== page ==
Following my earlier post, it’s great to see so many impressive names damning this kind of behaviour.
Some months ago, I was moved to write a post about fake reviews. I got quite a stroppy comment from one reader who said s/he was fed up with authors telling readers about fake reviews, and we should trust people to have the common sense to be able to spot the fake reviews. Frankly, I was embarrassed that I may have caused offence, and I took the post down. And now I wish I hadn’t. In the last few weeks, there have been a endless articles, tweets and blog posts about fake reviews, and whilst I am prepared to accept that the amateur faker can usually be spotted a mile off, I think my previous reader had underestimated the seriousness of the whole sock puppet mentality out there. This is not about people’s family and friends writing one-liners ‘the best book I’ve ever read’, or their worst enemies writing ‘wish …
Last week the London Book Fair took place at Earls Court, and I was fortunate enough to be invited along by KDP Amazon to speak at a seminar and sign some copies of Only the Innocent on their stand. As a new author, everybody assumed that this was the first time I had visited the book fair. They were wrong. When I first visited the fair – probably at least twenty-five if not thirty years ago – people didn’t know what to make of me. And guess what – it’s 2012 and they’re still not sure what to make of me!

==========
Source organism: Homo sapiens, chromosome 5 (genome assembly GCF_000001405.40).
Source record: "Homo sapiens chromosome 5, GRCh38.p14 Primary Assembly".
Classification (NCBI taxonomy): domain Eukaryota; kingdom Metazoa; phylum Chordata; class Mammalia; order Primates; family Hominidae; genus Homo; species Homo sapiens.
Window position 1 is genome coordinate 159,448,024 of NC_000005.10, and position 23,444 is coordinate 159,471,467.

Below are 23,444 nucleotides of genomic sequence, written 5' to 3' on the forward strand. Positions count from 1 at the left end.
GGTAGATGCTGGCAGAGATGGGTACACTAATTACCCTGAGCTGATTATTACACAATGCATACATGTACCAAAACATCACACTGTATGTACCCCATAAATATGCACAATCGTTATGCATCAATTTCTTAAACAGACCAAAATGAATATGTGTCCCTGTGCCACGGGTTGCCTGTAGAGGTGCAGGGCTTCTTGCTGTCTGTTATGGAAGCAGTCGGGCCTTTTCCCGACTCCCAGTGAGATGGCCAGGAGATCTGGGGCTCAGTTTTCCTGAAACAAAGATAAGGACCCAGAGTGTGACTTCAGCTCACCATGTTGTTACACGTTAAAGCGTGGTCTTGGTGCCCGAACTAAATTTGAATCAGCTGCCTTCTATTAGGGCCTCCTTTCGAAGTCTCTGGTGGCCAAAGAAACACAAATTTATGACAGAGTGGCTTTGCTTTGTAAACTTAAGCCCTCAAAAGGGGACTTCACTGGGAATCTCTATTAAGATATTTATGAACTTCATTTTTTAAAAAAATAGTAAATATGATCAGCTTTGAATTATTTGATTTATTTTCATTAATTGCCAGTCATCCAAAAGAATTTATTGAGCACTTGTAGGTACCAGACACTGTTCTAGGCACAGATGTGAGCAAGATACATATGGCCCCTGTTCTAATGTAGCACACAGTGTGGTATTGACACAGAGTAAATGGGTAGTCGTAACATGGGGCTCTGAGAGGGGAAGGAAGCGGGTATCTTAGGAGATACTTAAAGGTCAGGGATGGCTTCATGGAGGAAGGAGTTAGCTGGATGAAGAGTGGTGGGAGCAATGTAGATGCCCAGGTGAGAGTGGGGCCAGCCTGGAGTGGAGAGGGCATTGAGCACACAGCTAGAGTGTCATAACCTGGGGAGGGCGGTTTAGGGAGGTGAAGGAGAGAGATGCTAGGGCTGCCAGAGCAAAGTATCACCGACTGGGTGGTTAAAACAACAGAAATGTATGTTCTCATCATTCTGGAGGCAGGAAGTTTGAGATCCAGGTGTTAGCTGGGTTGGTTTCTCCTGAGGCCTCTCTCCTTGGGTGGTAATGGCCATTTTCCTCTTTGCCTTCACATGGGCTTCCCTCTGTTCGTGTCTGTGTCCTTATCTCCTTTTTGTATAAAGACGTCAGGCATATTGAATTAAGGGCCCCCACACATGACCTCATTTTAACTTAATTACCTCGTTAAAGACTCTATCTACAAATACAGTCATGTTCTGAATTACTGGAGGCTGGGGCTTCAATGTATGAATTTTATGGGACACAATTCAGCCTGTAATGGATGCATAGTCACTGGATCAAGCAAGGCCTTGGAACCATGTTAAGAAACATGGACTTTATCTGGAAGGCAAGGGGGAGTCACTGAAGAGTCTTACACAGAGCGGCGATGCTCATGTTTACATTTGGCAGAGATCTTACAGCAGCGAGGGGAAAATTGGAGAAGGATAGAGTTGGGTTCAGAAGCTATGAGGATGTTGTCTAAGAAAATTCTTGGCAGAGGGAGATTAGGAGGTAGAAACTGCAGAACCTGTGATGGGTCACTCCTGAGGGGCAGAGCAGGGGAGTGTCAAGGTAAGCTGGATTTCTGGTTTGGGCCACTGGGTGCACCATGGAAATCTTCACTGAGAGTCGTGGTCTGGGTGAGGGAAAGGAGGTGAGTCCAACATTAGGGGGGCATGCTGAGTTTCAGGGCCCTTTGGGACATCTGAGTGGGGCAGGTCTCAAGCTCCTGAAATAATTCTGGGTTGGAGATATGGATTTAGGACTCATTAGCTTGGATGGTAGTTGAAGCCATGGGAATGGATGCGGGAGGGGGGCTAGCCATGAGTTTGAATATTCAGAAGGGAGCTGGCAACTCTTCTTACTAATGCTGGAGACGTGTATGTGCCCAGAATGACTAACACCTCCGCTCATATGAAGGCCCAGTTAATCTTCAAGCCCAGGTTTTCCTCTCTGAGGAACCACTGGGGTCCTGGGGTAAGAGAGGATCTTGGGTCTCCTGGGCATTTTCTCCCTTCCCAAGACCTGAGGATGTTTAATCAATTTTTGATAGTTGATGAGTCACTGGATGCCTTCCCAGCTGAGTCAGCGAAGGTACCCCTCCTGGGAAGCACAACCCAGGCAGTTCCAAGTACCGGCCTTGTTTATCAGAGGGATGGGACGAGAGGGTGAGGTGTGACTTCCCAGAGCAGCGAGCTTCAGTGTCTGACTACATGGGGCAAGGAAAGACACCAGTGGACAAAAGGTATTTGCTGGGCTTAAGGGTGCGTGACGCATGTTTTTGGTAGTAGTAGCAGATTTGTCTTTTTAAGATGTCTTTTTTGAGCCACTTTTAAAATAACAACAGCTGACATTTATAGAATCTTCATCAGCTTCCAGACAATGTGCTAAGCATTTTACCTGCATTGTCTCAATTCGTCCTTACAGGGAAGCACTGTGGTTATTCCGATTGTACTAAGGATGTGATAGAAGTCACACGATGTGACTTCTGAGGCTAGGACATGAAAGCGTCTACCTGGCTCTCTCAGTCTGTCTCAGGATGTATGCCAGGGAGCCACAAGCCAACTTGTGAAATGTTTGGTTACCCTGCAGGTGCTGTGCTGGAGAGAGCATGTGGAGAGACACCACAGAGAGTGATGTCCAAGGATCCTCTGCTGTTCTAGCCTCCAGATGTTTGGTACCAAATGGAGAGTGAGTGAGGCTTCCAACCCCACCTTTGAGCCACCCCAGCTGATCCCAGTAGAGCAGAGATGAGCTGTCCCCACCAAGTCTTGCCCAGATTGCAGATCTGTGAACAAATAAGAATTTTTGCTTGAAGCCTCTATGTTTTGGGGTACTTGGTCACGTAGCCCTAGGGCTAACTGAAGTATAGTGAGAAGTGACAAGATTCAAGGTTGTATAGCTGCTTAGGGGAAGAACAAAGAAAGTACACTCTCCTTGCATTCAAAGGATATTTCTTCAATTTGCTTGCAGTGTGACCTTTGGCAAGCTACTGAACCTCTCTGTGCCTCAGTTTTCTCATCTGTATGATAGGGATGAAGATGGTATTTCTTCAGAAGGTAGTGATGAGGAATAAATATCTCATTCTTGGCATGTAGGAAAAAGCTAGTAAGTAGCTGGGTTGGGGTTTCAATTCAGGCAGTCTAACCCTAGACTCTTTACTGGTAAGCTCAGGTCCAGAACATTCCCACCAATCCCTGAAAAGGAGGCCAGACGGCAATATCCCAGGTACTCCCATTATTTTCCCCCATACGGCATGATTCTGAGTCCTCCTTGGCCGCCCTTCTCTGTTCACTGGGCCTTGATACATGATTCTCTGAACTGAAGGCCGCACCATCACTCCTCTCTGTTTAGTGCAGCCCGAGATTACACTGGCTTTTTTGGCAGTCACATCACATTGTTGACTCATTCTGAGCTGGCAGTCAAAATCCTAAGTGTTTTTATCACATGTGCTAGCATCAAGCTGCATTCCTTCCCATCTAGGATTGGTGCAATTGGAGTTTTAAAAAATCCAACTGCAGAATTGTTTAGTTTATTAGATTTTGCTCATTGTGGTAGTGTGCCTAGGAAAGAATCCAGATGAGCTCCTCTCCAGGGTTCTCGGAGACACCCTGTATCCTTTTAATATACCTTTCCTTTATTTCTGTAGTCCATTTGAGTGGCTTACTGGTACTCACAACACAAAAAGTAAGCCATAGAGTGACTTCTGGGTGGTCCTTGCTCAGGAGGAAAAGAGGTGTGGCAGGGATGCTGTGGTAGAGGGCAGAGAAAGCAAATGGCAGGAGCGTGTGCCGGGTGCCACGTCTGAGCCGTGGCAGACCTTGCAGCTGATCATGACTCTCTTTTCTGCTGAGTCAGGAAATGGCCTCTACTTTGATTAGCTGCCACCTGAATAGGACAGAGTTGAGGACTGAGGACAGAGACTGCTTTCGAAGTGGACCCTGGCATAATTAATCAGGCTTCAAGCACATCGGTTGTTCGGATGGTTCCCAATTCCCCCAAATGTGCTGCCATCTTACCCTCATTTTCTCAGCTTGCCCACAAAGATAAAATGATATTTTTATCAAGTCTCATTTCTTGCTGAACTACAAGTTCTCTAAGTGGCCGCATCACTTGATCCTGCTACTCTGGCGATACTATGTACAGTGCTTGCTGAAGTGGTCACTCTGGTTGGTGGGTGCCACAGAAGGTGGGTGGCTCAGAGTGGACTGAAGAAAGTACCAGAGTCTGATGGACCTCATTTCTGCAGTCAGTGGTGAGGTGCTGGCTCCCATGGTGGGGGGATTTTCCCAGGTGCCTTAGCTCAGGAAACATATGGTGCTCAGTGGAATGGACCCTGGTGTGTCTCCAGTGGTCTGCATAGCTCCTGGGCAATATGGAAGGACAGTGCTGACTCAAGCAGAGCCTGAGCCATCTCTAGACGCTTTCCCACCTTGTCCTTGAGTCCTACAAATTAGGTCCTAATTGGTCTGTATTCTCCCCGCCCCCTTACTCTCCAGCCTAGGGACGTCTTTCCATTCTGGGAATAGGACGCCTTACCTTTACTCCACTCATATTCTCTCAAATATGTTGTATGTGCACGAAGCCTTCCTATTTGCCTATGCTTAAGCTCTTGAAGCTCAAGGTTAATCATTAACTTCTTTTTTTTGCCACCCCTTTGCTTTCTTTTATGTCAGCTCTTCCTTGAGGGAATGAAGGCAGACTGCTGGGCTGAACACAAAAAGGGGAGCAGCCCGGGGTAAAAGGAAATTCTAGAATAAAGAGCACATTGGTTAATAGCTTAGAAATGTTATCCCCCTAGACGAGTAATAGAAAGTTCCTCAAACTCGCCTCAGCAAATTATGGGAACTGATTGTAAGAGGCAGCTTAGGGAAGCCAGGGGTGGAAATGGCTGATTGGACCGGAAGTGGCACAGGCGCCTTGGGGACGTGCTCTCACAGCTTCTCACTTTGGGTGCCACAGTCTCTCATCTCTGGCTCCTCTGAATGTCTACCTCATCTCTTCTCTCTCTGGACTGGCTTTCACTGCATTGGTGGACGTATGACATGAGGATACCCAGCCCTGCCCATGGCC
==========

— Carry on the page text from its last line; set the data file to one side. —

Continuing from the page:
Press Release Rachel Abbott, independent author and publisher of the thriller “Only the Innocent”, today reached the coveted number one position in the Amazon Kindle charts with her debut novel with a zero marketing budget. “Only the Innocent” was launched for the Kindle and other e-readers on 18th November 2011. Author Rachel Abbott had completed her debut novel some twelve months previously and it had been sitting on a virtual shelf until Abbott decided to “have a go” at publishing for the Kindle. She had no agent, no sales platform, and no marketing budget – just the bare outlines of a website and any empty Twitter stream. Just three months and one day later, it is at number one in the Kindle charts on Amazon UK.